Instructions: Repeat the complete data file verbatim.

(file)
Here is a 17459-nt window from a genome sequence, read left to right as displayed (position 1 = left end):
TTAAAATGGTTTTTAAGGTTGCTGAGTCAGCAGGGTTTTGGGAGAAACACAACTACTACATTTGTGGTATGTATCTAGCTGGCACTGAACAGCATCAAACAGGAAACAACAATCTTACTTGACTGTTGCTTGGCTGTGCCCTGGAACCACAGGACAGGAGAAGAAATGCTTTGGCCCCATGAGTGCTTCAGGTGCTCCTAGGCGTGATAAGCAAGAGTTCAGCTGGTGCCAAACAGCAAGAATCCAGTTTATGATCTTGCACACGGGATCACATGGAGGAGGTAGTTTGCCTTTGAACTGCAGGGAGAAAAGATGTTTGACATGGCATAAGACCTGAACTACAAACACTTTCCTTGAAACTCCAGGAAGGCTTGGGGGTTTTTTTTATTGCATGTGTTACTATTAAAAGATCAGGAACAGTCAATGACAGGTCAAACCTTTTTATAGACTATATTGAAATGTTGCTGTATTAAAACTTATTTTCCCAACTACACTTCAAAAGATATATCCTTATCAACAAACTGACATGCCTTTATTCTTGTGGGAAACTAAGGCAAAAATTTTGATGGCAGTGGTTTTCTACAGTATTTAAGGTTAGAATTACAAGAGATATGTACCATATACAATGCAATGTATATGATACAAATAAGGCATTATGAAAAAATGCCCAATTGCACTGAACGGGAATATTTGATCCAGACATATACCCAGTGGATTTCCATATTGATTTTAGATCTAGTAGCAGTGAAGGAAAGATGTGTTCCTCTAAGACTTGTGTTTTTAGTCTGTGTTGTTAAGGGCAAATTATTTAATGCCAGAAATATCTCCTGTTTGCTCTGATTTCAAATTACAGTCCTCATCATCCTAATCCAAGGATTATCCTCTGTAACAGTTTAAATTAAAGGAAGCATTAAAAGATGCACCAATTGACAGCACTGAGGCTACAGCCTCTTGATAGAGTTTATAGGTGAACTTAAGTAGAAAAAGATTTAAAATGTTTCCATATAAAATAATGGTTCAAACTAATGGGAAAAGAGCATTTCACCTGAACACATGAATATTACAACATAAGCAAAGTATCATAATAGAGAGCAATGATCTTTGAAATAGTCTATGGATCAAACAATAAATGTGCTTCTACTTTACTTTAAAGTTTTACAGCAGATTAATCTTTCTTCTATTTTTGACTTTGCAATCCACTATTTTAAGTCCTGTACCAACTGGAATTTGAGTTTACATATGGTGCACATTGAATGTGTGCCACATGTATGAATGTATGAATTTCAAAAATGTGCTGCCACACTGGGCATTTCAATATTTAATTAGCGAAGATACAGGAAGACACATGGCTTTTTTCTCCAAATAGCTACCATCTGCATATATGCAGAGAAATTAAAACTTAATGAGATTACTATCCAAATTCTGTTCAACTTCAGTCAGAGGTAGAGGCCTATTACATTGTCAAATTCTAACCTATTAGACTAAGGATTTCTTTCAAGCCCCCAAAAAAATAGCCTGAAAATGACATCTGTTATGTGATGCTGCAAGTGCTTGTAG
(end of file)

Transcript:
Here is a 17459-nt window from a genome sequence, read left to right as displayed (position 1 = left end):
TTAAAATGGTTTTTAAGGTTGCTGAGTCAGCAGGGTTTTGGGAGAAACACAACTACTACATTTGTGGTATGTATCTAGCTGGCACTGAACAGCATCAAACAGGAAACAACAATCTTACTTGACTGTTGCTTGGCTGTGCCCTGGAACCACAGGACAGGAGAAGAAATGCTTTGGCCCCATGAGTGCTTCAGGTGCTCCTAGGCGTGATAAGCAAGAGTTCAGCTGGTGCCAAACAGCAAGAATCCAGTTTATGATCTTGCACACGGGATCACATGGAGGAGGTAGTTTGCCTTTGAACTGCAGGGAGAAAAGATGTTTGACATGGCATAAGACCTGAACTACAAACACTTTCCTTGAAACTCCAGGAAGGCTTGGGGGTTTTTTTTATTGCATGTGTTACTATTAAAAGATCAGGAACAGTCAATGACAGGTCAAACCTTTTTATAGACTATATTGAAATGTTGCTGTATTAAAACTTATTTTCCCAACTACACTTCAAAAGATATATCCTTATCAACAAACTGACATGCCTTTATTCTTGTGGGAAACTAAGGCAAAAATTTTGATGGCAGTGGTTTTCTACAGTATTTAAGGTTAGAATTACAAGAGATATGTACCATATACAATGCAATGTATATGATACAAATAAGGCATTATGAAAAAATGCCCAATTGCACTGAACGGGAATATTTGATCCAGACATATACCCAGTGGATTTCCATATTGATTTTAGATCTAGTAGCAGTGAAGGAAAGATGTGTTCCTCTAAGACTTGTGTTTTTAGTCTGTGTTGTTAAGGGCAAATTATTTAATGCCAGAAATATCTCCTGTTTGCTCTGATTTCAAATTACAGTCCTCATCATCCTAATCCAAGGATTATCCTCTGTAACAGTTTAAATTAAAGGAAGCATTAAAAGATGCACCAATTGACAGCACTGAGGCTACAGCCTCTTGATAGAGTTTATAGGTGAACTTAAGTAGAAAAAGATTTAAAATGTTTCCATATAAAATAATGGTTCAAACTAATGGGAAAAGAGCATTTCACCTGAACACATGAATATTACAACATAAGCAAAGTATCATAATAGAGAGCAATGATCTTTGAAATAGTCTATGGATCAAACAATAAATGTGCTTCTACTTTACTTTAAAGTTTTACAGCAGATTAATCTTTCTTCTATTTTTGACTTTGCAATCCACTATTTTAAGTCCTGTACCAACTGGAATTTGAGTTTACATATGGTGCACATTGAATGTGTGCCACATGTATGAATGTATGAATTTCAAAAATGTGCTGCCACACTGGGCATTTCAATATTTAATTAGCGAAGATACAGGAAGACACATGGCTTTTTTCTCCAAATAGCTACCATCTGCATATATGCAGAGAAATTAAAACTTAATGAGATTACTATCCAAATTCTGTTCAACTTCAGTCAGAGGTAGAGGCCTATTACATTGTCAAATTCTAACCTATTAGACTAAGGATTTCTTTCAAGCCCCCAAAAAAATAGCCTGAAAATGACATCTGTTATGTGATGCTGCAAGTGCTTGTAG